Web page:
Coastal resiliency planning with 3D storm surge models-an improvement over 2D models?

  • 29 October 2015

A new paper in the Journal of Geophysical Research: Oceans explores the ability of 2-dimensional and 3-dimensional storm surge models to simulate current, sediment transport, and the effects of vegetation on storm surge.

Authors Lapetina and Sheng emplyed the 3D model CH3D-SWAN, which includes a turbulent kinetic energy (TKE) closure model and that also models vegetation profile drag and skin friction drag. They find that the 3D model simulations are more accurate than the 2D simulations in capturing storm surge dynamics. The 3D models are important for modeling sediment and pollutant transport during storms, as well as other density-dependent processes.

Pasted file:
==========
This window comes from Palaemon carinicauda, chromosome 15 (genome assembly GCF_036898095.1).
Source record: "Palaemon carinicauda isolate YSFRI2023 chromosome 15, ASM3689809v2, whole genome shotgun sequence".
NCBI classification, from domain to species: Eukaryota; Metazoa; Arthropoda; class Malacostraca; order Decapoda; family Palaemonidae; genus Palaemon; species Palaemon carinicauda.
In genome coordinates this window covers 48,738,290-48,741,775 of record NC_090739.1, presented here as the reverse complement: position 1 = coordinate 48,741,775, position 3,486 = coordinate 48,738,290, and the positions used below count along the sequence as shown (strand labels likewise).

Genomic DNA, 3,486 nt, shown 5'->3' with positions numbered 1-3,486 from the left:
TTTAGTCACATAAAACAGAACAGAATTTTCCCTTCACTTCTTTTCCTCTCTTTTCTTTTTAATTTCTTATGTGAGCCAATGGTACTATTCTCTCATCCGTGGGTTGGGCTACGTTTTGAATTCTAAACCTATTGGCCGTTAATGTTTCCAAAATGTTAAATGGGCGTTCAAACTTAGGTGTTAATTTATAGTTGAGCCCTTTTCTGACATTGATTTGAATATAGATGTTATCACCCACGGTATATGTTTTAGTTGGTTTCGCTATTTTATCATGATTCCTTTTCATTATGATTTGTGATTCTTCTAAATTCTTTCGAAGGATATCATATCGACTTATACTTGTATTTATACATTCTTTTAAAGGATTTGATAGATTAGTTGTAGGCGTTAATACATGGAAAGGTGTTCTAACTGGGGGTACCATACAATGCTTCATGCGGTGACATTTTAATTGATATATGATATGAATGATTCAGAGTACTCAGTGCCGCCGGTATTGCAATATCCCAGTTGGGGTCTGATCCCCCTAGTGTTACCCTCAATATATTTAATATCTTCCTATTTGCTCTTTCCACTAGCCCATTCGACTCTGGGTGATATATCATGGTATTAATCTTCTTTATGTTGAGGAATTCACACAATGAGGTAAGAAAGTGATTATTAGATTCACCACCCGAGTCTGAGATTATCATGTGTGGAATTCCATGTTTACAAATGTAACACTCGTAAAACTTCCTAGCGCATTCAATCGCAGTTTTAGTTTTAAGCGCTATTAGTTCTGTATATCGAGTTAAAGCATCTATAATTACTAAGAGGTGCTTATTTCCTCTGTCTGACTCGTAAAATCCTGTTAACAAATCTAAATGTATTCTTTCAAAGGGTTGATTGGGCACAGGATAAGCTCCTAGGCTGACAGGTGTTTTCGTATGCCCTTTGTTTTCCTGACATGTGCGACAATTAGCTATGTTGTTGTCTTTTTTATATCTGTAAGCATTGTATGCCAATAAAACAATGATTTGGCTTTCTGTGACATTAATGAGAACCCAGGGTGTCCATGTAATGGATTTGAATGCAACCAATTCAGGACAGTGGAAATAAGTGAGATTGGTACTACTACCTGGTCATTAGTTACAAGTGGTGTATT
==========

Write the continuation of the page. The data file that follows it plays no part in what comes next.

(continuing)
Increased use of 3D storm surge modeling could inform ongoing resilience efforts as cities and states move to address vulnerabilities by implementing natural infrastructure improvements like rehabilitating coastal estuaries.

A need for more detailed observations of coastal waters, vegetation and sediment transport is identified in order to improve understanding and 3D model accuracy. This project was supported by a NOAA Climate Program Office grant.

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